When Fairfax County Public Schools approved its $2.7 billion budget for Fiscal Year 2017 last May, school officials, staffers and members of the school community seemed pleased that adequate funding would be coming from state and county coffers to cover needed staff pay increases.
Superintendent Karen Garza had led a nearly year-long campaign against program cuts and in support of a step- and a 1-percent market scale adjustment for all eligible employees, as well as $40 million to enhance teacher salaries to make them more competitive. FCPS has pointed out repeatedly it is losing ground compared to other area school districts’ salaries — and is also losing good teachers to neighboring systems.
But according to a recent Washington Post story, the county is now concerned that the Commonwealth of Virginia’s contribution to FCPS will fall $4.4 million short.
The Fairfax County Board of Supervisors on Tuesday authorized a letter to be sent to Gov. Terry McAuliffe (D) to express concern about projections that state funding will be about a quarter less than the $16.8 million they were expecting for teacher salaries.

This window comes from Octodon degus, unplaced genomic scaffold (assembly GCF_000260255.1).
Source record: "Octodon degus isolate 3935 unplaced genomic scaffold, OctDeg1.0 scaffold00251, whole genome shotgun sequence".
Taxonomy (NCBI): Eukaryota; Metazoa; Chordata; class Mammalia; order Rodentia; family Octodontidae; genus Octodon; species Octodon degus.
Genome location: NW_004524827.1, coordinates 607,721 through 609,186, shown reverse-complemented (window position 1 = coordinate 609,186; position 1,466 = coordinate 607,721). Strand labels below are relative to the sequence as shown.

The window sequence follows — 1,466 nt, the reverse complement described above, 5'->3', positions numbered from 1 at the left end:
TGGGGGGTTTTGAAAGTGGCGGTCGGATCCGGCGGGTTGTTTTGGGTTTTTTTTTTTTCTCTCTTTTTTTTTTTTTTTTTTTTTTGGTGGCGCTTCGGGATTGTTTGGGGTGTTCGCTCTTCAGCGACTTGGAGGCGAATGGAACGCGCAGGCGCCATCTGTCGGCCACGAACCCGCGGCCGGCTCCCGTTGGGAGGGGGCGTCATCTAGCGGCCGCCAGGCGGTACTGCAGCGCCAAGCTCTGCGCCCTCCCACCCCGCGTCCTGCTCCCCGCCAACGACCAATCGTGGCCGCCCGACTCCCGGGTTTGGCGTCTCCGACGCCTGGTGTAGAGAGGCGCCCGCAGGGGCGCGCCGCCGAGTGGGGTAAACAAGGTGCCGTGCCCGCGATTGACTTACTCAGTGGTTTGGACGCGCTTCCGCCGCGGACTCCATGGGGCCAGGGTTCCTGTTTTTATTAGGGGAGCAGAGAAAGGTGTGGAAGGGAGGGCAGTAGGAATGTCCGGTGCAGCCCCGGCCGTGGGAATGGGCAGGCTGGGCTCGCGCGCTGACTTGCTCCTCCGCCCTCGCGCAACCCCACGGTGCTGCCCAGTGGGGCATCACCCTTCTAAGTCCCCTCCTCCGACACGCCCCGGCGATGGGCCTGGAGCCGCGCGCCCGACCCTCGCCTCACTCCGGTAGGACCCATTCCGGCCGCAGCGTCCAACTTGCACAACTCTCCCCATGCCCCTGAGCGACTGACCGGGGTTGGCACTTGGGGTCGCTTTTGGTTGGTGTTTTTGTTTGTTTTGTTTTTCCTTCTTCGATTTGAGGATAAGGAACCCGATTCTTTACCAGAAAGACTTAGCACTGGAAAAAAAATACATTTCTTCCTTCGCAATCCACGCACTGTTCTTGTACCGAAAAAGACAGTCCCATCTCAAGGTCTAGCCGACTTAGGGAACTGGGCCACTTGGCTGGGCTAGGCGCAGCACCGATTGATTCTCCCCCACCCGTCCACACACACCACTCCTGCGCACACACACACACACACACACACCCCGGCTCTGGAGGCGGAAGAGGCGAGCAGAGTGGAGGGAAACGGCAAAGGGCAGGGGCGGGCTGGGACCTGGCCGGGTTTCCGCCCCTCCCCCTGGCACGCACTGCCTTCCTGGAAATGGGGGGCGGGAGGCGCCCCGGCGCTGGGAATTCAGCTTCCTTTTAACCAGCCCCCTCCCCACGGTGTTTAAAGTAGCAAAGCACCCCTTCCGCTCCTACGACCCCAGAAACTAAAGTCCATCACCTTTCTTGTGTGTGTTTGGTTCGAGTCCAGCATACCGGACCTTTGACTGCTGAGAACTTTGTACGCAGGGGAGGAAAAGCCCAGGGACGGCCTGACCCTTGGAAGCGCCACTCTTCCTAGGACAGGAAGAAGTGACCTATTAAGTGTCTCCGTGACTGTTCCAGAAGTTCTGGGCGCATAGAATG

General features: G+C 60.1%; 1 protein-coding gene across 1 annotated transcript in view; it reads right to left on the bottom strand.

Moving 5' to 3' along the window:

Says the Post story:
The lower amount of expected state funding stems from a $266 million negative balance in Virginia’s fiscal 2016 budget, which McAuliffe’s administration attributed to lower-than-expected payroll and sales-tax receipts.
In May, the governor’s office ordered state agencies to trim spending to address the deficit.
Although the difference in state funding seems relatively paltry in relation to the $2.7 billion school budget, it nonetheless frustrated Fairfax supervisors, who have long complained that state funding for local schools is meager.
Meanwhile FCPS says it will find a way to honor the promise of $40 million in teacher raises for Fiscal Year 2017.
“FCPS will ensure our teachers receive the pay increases they deserve,” schools spokesman John Torre said in an email.
“However, any decrease in funding from the state has a negative impact on our budget and places a greater financial burden on our County funding partners and our school division to close the gap. … Even though the state funding is on hold, FCPS is committed to employee salary increases.”